Boston Found Success in the Final Game in New York

After losing the last four games to the New York Yankees, Boston found success in the final game. This makes them 1-4 against the Yankees. The next time Boston faces New York will be at the end of June in London.

Game one against the Yankees was pushed to Friday after a rainout Thursday. The rainboston found out was a much needed break for Boston. Looking to find success in the first game was key, especially since the Yankees are in first place. The Red Sox attempted to seek revenge on New York in game two. However, the Yankees had other plans. In the final game, behind a stellar performance by David Price, the Red Sox won.

Game One Part Two – Welcome Back to the Jungle

The battle of the aces, Chris Sale vs J.A. Happ. Boston started off with a 1-0 lead in the second inning, thanks to Rafael Devers’ solo home run. From there, the Yankees scored four runs – three in the third, and one in the fifth.

Sale took the loss, going six inning, allowing seven hits and four earned runs. He is now 1-7 on the season, with a 4.35 ERA. In the game, however, Sale did strike out ten. It should have been a solid win for Sale, but the Red Sox only managed one run on five hits.

Game Two – Attempting to Take Game Two From New York

Rick Porcello took the ball in the second game of the series vs the Yankees right handed started, Domingo German. This game looked a bit more promising, with the Red Sox managing thre runs off of eleven hits. A home run by Bogaerts off of German and a few clutch hits by Sandy Leon allowed the Red Sox to tie the game 3-3 in the fourth inning.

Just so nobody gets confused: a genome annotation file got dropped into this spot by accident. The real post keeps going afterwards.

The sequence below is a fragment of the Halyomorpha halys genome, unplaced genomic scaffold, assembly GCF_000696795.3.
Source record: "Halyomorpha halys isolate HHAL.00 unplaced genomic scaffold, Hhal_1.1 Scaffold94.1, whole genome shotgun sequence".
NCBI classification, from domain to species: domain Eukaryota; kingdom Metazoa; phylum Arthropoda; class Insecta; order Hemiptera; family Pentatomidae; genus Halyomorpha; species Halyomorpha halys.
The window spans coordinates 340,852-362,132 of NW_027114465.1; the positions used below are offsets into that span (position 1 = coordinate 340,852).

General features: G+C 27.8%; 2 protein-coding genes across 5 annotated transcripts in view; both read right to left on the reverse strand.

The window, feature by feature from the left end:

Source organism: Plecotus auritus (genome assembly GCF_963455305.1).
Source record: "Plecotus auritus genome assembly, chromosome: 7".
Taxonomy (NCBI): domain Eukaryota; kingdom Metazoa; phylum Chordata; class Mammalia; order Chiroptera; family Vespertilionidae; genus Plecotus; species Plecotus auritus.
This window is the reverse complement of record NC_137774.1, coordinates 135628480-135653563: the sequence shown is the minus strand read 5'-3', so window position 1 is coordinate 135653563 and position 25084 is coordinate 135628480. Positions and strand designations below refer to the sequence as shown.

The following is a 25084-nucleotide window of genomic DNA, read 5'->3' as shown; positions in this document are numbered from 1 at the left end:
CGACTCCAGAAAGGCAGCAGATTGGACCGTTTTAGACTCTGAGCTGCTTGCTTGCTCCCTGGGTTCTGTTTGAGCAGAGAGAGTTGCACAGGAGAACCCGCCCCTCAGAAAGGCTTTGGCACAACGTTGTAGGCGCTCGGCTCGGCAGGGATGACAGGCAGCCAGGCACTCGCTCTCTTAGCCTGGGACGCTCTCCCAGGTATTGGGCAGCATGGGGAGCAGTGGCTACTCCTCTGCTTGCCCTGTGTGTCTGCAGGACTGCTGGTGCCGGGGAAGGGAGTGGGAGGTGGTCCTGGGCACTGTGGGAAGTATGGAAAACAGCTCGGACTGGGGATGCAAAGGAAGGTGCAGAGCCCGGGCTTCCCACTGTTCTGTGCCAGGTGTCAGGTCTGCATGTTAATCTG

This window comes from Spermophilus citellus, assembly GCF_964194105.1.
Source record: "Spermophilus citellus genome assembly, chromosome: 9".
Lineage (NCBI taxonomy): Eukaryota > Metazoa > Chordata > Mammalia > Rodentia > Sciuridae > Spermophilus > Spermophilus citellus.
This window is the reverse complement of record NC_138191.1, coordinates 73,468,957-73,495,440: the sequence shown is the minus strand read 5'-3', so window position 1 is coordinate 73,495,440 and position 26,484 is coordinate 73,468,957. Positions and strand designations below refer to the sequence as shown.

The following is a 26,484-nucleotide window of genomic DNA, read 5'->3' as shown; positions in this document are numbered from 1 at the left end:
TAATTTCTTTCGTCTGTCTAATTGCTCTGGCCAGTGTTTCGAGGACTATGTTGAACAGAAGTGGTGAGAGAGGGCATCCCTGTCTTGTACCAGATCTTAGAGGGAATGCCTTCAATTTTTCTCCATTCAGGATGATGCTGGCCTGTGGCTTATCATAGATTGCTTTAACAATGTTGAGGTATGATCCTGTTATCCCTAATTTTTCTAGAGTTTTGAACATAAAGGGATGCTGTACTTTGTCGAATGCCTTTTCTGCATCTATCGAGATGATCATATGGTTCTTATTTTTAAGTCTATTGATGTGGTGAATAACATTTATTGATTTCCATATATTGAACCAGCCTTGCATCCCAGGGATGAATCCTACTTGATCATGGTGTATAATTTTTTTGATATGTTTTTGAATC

The Yankees, however, had different plans for the defending World Series Champions. Key hits by DJ LeMahieu and Gio Urshela, and a two run home run by Gary Sanchez led the Yankees to win their second game of the series.

Boston Found Success in the Final Game

A pitching matchup between David Price and CC Sabathia was a highly regarded one. Price, coming off of a great performance against Cleveland, had the ball for Boston. In the game on Sunday, he pitched 6.1 solid innings, allowing two runs and struck out six. Boston’s offense struck first, and kept striking. JD Martinez led it off with a home run in the first, and Bogaerts did the same in the fourth. Even Michael Chavis hit his first career triple, driving in Devers in the eighth inning.